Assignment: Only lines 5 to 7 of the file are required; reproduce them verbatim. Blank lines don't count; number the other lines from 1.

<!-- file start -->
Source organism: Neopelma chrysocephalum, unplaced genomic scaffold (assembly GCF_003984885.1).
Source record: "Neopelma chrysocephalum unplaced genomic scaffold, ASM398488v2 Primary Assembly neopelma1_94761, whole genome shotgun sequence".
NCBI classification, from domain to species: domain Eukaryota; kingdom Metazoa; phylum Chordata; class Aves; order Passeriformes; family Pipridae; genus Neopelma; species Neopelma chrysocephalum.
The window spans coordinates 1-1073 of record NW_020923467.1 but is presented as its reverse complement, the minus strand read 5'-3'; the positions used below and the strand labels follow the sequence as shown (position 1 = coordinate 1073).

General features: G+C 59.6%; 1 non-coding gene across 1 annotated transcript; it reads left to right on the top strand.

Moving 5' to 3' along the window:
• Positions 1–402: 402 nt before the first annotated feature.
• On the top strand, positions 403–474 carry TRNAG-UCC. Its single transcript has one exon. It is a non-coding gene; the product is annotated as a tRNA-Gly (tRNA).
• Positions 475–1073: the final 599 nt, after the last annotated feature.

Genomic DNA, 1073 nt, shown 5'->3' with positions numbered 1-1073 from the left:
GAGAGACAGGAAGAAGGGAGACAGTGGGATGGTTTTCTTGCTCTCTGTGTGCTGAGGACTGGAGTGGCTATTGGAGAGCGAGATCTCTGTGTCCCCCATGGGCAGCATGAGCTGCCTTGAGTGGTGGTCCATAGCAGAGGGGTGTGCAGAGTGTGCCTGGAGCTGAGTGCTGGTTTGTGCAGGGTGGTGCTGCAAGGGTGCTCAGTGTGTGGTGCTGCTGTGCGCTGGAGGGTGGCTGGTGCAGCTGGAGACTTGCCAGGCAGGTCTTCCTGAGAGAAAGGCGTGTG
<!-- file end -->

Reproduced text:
General features: G+C 59.6%; 1 non-coding gene across 1 annotated transcript; it reads left to right on the top strand.

Moving 5' to 3' along the window:
• Positions 1–402: 402 nt before the first annotated feature.